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PART 6: Southern Nevada water agency intensifies turf war

Residents and cities are buying into the Southern Nevada Water Authority’s campaign against ornamental sod. Since 1999, more than 187 million square feet of grass have been removed and untold millions more were never planted.

PART 7: How Southern Nevada puts water away for a not-so-rainy day

Las Vegas Valley water managers opened the community’s first water savings account 20 years ago, literally banking on the day thevalley could no longer live on its Colorado River allotment alone.

PART 8: Could saving Salton Sea help boost Colorado River?

Former Southern Nevada Water Authority chief Pat Mulroy is championing a plan that would leave more water in the Colorado and replace it with desalinated ocean water pumped from Mexico to Southern California.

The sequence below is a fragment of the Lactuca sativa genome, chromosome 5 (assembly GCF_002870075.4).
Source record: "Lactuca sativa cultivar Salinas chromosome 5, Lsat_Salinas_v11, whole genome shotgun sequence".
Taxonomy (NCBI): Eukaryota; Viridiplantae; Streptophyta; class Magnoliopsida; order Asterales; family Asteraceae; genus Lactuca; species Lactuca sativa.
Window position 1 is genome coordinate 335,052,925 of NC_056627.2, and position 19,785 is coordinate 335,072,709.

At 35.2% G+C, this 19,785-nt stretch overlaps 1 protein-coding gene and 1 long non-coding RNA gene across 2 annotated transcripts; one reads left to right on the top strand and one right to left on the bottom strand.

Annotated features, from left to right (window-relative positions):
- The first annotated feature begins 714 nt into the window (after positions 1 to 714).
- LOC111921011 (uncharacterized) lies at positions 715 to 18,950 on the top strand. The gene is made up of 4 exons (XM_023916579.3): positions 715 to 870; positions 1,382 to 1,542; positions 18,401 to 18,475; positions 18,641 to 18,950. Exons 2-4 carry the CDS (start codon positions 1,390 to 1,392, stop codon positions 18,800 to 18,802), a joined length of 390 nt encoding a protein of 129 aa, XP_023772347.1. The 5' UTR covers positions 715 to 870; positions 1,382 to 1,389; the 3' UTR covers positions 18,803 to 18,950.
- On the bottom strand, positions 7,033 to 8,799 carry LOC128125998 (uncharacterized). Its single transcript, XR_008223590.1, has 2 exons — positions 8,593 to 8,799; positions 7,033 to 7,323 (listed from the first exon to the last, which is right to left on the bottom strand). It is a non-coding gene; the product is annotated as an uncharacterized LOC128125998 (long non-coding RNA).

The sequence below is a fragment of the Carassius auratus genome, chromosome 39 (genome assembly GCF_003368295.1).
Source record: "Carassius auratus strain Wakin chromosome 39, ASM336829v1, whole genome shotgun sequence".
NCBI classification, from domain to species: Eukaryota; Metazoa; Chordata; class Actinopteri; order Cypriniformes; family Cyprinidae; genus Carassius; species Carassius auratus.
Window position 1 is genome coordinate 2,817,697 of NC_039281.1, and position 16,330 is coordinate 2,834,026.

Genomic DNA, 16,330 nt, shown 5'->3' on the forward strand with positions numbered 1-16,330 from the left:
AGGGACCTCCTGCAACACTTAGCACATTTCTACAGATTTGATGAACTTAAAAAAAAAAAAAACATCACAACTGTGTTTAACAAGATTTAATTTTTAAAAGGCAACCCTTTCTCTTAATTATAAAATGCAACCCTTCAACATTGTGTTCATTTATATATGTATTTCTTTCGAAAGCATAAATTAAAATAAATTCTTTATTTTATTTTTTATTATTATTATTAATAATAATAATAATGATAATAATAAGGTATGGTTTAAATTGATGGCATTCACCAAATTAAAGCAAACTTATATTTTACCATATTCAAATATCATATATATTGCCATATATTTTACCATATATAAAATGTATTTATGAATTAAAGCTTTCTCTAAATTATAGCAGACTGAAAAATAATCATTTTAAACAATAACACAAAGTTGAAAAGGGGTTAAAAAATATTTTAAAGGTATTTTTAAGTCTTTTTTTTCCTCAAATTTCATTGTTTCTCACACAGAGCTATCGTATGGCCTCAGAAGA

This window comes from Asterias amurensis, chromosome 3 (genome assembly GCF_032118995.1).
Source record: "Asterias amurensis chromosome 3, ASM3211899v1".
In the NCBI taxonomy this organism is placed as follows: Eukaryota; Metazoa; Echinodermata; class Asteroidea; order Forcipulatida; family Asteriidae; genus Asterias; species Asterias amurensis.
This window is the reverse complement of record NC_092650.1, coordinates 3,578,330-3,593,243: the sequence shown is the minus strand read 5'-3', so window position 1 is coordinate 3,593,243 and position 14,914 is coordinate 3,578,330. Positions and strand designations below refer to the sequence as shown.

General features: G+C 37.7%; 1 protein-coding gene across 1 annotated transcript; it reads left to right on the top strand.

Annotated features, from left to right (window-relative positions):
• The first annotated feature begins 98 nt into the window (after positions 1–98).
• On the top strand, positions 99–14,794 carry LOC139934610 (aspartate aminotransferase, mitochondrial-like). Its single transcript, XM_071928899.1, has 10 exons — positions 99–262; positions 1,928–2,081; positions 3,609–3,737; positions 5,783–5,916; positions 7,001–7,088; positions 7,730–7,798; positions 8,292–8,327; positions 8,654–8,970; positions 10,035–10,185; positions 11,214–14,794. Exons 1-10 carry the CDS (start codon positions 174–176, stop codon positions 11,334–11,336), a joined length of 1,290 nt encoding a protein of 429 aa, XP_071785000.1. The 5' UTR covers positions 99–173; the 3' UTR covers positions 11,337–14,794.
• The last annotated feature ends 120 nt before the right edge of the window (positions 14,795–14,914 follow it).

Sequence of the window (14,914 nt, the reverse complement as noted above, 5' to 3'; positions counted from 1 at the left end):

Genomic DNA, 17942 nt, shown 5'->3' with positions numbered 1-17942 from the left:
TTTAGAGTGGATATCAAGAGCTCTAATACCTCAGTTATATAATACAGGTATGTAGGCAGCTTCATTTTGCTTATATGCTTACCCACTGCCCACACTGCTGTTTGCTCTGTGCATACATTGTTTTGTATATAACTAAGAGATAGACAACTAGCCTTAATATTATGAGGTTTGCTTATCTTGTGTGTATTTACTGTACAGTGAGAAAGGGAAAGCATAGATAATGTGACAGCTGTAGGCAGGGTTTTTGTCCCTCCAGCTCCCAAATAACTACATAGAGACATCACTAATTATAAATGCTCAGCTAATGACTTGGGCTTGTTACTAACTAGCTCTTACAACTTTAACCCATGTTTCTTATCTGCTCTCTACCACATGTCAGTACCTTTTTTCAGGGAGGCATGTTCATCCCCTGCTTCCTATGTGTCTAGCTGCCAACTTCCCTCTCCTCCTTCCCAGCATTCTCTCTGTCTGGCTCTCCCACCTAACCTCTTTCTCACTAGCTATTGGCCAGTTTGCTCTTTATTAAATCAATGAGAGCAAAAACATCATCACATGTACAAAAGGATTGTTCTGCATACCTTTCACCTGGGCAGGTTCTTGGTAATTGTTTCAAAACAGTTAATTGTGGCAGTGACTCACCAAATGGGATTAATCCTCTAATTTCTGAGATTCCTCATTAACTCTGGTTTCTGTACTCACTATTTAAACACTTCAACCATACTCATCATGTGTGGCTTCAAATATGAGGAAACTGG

Can we save
the Salton Sea?
Oxygen-starved tilapia float in a shallow Salton Sea bay near Niland, Calif., in 2015. (Associated Press File)

PART 8: Could the Salton Sea help boost the Colorado River?

F

ormer Southern Nevada Water Authority chief Pat Mulroy is backing an audacious idea she says could free up more Colorado River water and solve a mounting public health and environmental problem in the California desert.

For a few billion dollars, Mulroy said, a pipeline could be built through Mexico to deliver ocean water to California’s Salton Sea. Some of the water would be used to stabilize the shallow, shrinking, inland sump. Some of it would be pushed through a new desalination plant and used to irrigate Imperial Valley crops currently grown using river water.

She said the plan could free up as much as 1.5 million acre-feet of Colorado River water, some of which Nevada could use to augment its comparatively tiny 300,000-acre-foot annual share of the river.